|Book Title||The Human Rights Impact of the World Trade Organisation|
|Book Author||Harrison, James|
|Bibliographic Information||Hart Publishing Ltd., 2007, Pages : 276, $100.00, ISBN 9781841136936|
The Human Rights Impact of the World Trade Organisation. By James Harrison. Portland: Hart Publishing, 2007. Pp. 276. $100.00.
Reviewed by Anna Pitaraki.
The relationship between trade and human rights has long been disputed. Yet, the yield remains minimal, perhaps because the relationship between these two regimes is only one aspect of a wider debate “about the extent to which international trade law rules are adequately considering [...] legitimate social justice concerns” (p.5). Some believe that WTO obligations somehow encourage or otherwise tolerate human rights violations[i]
; others argue that a country which systematically violates basic human rights cannot be expected to faithfully execute and implement the processes that WTO agreements require[ii]
, whereas some utilize human rights as a justification for deviations from WTO rules, and compliance with human rights as a prerequisite for the granting of preferences and other privileges[iii]
. Harrison posits his book in the center of this conundrum. His stated objective is “the examination of the impact of international trade rules on the promotion and the protection of human rights”(p.2).
Harrison attempts first, to analyze the current policies and practices of the WTO with regards to human rights; second, to set out a legal framework for analyzing different types of issues that arise in the international trade law context from a human rights perspective; and third, to provide an in-depth analysis of how trade measures impact the protection and promotion of human rights. In the last three chapters of his book, Harrison presents future strategies for the amelioration of human rights within the WTO (p.2). The author employs human rights as a methodological approach to examine the breadth and the width of issues that potentially surface in the context of the WTO, particularly within of the Dispute Settlement System, and he assesses the interaction between the two regimes with an eye towards conflicts.
However, often enough, the distinction between the object of scrutiny and the methodology of scrutiny gets blurred with the methodology becoming the object of investigation and vice versa. The title of the book tacitly betrays this confusion. An unsuspected reader would normally expect to read about the impact of trade law on human rights: when and how the two sets of rules intersect, when and why the trade rules take precedence, etc. Instead, there are parts of the book wherein the reader is faced with an account of the impact of human rights on trade law and the contribution of human rights to the construction of optimally functioning economic markets (pp. 44-48).
With regards to human rights, Harrison tries to maintain two “balls in the air”: the “ball” of legal positivism, as a token of those human rights that are embedded in international treaties and covenants (p.17), and the ball of cultural relativism, as a signifier of the local perceptions of human rights (p.18). Also, the author claims to have a holistic conception[iv]
of human rights, “which places human beings in the center of the moral system, and human rights as accruing to each human being by the very nature of their human personhood”[v]
(p.20). This proclaimed holistic approach seems to be out of sync with the author´s decision to practically confine his inquiry only to those rights that are codified in international law instruments, since these are the least contestable. In reality, Harrison focuses on the following types of rights: i) labor rights, especially in the context of trade restrictions imposed on the part of one country in order to counteract violations of labor rights at the stage of production in another state (Chapters 5 and 6); and ii) the right to health and access to medicines and their relationship with the TRIPS and the Doha Declaration (Chapter 8 and 9).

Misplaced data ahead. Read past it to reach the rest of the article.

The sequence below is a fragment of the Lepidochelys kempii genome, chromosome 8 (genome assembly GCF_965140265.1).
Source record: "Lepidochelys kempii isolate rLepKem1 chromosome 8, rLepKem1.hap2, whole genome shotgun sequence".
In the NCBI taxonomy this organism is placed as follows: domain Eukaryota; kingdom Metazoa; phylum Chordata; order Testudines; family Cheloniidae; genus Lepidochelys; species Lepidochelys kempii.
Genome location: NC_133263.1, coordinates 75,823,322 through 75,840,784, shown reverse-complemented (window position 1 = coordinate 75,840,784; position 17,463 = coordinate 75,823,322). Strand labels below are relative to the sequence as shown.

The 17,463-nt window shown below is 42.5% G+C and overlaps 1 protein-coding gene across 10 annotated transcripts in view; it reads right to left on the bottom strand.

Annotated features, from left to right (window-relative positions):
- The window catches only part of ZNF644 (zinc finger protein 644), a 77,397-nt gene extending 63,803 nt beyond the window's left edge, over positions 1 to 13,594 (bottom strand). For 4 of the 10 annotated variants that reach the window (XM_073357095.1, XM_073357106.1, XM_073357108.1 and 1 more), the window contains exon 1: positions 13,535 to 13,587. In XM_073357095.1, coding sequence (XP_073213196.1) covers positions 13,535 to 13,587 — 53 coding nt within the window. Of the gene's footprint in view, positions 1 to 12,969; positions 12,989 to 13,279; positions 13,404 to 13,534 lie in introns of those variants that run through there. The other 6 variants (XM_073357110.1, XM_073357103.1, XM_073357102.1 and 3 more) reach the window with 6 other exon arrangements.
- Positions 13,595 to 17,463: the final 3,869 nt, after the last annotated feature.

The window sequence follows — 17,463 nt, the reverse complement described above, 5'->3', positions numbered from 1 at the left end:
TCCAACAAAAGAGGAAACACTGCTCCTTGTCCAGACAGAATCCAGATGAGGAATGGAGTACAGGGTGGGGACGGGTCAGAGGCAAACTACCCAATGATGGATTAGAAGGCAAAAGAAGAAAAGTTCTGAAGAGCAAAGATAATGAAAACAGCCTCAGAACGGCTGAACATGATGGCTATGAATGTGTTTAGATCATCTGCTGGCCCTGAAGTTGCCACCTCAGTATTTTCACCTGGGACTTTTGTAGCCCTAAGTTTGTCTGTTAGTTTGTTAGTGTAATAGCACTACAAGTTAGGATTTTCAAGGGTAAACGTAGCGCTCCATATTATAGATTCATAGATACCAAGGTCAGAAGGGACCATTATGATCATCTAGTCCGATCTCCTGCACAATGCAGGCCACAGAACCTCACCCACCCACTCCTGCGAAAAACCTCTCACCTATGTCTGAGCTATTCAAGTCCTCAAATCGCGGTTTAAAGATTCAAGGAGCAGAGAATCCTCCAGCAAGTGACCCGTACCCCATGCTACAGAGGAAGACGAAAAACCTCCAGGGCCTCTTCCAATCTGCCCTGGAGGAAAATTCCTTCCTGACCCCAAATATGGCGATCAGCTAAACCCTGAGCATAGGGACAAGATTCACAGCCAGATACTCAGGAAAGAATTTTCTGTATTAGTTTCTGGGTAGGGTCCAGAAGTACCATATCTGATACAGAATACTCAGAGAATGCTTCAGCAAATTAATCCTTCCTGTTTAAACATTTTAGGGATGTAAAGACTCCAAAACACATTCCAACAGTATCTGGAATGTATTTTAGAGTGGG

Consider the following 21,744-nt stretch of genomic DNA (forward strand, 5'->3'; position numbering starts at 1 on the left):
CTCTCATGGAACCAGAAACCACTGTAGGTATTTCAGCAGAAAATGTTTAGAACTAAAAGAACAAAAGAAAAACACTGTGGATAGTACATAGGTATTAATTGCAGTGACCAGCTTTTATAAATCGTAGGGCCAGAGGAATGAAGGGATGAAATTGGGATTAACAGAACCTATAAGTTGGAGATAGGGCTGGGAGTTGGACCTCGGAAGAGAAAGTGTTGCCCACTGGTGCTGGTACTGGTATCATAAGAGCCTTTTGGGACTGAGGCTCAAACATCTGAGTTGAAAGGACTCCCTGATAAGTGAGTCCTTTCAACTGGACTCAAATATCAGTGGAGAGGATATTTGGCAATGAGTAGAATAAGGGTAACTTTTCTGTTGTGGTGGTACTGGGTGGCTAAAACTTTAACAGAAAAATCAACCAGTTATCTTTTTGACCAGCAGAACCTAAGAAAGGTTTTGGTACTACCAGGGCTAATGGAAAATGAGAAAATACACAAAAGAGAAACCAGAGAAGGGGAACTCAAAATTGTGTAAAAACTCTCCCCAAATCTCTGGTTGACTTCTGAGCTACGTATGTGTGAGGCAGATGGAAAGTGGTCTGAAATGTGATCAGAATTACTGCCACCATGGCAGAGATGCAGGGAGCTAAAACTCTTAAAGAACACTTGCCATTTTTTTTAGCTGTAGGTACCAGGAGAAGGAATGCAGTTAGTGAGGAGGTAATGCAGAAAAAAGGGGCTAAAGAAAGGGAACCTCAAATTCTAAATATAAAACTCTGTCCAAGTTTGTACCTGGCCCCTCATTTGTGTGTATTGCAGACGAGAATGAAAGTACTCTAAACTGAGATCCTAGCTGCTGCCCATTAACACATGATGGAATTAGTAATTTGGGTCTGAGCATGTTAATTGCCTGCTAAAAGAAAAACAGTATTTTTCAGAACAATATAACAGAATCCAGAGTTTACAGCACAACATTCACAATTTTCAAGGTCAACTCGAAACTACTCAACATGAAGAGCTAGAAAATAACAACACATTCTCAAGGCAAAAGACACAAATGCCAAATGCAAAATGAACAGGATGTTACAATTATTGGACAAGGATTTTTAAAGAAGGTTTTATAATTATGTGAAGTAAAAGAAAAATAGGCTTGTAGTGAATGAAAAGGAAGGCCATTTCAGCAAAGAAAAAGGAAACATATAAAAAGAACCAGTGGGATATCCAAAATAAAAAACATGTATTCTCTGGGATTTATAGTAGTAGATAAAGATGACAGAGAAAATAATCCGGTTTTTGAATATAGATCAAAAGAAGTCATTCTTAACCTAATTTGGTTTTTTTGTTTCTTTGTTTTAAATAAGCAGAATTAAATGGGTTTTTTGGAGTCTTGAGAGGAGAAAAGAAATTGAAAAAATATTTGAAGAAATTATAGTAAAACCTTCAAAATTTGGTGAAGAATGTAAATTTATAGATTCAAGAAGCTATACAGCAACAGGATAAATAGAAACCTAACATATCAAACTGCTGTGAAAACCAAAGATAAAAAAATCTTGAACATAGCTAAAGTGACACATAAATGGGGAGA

Harrison explains the reasons why he selects to examine WTO and Human Rights as a dyad: “a regulated system of world trade which aims at the reduction of national barriers to trade between countries can be beneficial to the promotion and protection of human rights as long as it is also constructed in such a way that the unacceptable negative social consequences of regulation and liberalization can be detected and acted upon” (p.38). With the enmeshment between methodology and object of examination in the background,Harrison clarifies that, in his view, the trade regime does not have the inherent potential to protect human rights. He suggests, though, that in the event that trade rules get paired up with human rights principles, the economic welfare of market participants will increase. This proposition pushes Harrison´s analysis in a direction opposite from the one taken by all these commentators who profess that free trade can only increase the aggregate welfare of a state but the distribution of this wealth is a matter to be decided upon domestically.
After laying out his methodology, Harrison proceeds with the main part of his scholarship. He categorizes human rights measures into three broad groups: i) first, conditionality-based trade-related measures defined as measures taken by one WTO Member State in order to promote and protect human rights of persons in another Member State, usually in the form of either trade restrictions of trade incentives (Chapters 5 and 6); ii) second, compliance-based trade related measures, meaning all the trade-related measures a WTO Member State takes in order to protect and promote human rights of persons in their own country, such as, for instance, trade restrictions in order to protect the human rights of domestic workers from unfair competition, lower salaries etc. (Chapters 8 and 9); and iii) third, cooperation-based trade-related measures, comprising trade measures adopted by a WTO Member State in collaboration with another WTO Member State for the protection and promotion of human rights in that other Member State such as, for example, the various types of international assistance towards developing countries in accordance with the right to development (Chapters 8 and 9).